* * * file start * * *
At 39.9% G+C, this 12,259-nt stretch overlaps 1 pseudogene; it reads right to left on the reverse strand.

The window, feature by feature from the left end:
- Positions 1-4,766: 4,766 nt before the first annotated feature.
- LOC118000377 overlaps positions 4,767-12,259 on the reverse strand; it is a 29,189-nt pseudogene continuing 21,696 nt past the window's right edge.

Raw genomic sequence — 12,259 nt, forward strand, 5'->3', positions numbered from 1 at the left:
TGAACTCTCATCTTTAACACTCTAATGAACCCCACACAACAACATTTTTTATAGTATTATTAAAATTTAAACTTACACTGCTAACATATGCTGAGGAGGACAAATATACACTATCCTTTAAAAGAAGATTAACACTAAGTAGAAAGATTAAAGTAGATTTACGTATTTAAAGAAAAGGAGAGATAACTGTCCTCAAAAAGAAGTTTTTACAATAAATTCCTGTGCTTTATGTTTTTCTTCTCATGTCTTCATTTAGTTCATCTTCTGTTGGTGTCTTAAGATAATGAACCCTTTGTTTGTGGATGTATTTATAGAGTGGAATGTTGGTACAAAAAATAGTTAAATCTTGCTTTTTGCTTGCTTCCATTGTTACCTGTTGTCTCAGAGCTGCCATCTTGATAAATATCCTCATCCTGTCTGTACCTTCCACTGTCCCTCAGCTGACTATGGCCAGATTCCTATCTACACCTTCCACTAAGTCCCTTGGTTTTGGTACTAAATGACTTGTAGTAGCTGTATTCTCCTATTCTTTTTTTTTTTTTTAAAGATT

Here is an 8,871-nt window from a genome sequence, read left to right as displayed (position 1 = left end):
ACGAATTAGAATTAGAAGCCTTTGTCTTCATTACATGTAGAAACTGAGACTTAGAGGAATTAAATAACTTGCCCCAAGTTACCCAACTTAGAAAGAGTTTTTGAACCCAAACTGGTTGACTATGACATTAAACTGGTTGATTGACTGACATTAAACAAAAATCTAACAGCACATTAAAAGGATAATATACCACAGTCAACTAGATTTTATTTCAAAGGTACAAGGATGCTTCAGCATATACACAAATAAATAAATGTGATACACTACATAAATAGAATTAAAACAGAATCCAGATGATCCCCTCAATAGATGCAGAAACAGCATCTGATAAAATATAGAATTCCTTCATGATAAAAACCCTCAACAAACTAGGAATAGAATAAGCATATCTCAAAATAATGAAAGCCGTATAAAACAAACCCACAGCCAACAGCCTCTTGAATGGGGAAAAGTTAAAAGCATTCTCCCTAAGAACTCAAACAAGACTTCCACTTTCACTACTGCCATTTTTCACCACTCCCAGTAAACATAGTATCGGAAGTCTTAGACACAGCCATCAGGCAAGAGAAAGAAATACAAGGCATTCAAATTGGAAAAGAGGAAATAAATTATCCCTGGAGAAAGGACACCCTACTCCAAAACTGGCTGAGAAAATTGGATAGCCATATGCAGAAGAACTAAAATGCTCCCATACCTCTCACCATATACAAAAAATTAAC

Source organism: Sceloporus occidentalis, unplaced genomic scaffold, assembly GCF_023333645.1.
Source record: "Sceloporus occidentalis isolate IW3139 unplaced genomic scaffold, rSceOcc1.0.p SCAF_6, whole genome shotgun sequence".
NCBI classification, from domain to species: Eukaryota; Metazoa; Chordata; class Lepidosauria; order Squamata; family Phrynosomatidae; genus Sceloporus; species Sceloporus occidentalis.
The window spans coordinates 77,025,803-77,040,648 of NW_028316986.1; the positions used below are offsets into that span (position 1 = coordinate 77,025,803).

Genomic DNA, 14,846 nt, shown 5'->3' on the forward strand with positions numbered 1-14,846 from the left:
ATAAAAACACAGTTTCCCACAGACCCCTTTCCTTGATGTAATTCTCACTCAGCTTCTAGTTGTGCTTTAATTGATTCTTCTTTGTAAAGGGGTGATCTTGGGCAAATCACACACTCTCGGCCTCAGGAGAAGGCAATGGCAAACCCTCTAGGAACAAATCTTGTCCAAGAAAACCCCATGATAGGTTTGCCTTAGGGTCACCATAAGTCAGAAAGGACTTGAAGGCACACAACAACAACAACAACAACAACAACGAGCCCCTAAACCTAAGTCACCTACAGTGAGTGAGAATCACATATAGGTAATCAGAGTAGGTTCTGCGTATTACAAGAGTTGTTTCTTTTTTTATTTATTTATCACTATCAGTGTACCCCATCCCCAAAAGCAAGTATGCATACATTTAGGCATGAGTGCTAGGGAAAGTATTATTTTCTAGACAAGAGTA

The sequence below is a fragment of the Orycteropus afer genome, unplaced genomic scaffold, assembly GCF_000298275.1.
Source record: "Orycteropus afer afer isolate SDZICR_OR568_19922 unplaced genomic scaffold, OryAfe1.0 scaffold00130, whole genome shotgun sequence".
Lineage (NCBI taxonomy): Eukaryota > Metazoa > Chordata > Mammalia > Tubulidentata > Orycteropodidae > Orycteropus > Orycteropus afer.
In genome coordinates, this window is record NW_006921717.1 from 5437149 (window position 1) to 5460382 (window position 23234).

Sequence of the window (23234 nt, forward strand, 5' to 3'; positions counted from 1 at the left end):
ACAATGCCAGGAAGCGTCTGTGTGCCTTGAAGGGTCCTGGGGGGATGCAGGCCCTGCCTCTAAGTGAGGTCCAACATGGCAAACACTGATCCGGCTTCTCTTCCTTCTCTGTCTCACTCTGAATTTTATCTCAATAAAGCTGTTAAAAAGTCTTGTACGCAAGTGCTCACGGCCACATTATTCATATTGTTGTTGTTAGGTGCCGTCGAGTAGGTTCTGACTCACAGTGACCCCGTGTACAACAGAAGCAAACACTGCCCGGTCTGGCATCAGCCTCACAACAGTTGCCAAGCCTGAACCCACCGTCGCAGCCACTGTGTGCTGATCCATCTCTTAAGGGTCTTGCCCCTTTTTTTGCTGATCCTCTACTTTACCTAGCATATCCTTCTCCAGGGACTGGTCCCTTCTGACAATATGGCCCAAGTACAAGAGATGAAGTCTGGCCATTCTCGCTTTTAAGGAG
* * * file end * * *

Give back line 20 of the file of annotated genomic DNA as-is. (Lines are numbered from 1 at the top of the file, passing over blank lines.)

ACAATGCCAGGAAGCGTCTGTGTGCCTTGAAGGGTCCTGGGGGGATGCAGGCCCTGCCTCTAAGTGAGGTCCAACATGGCAAACACTGATCCGGCTTCTCTTCCTTCTCTGTCTCACTCTGAATTTTATCTCAATAAAGCTGTTAAAAAGTCTTGTACGCAAGTGCTCACGGCCACATTATTCATATTGTTGTTGTTAGGTGCCGTCGAGTAGGTTCTGACTCACAGTGACCCCGTGTACAACAGAAGCAAACACTGCCCGGTCTGGCATCAGCCTCACAACAGTTGCCAAGCCTGAACCCACCGTCGCAGCCACTGTGTGCTGATCCATCTCTTAAGGGTCTTGCCCCTTTTTTTGCTGATCCTCTACTTTACCTAGCATATCCTTCTCCAGGGACTGGTCCCTTCTGACAATATGGCCCAAGTACAAGAGATGAAGTCTGGCCATTCTCGCTTTTAAGGAG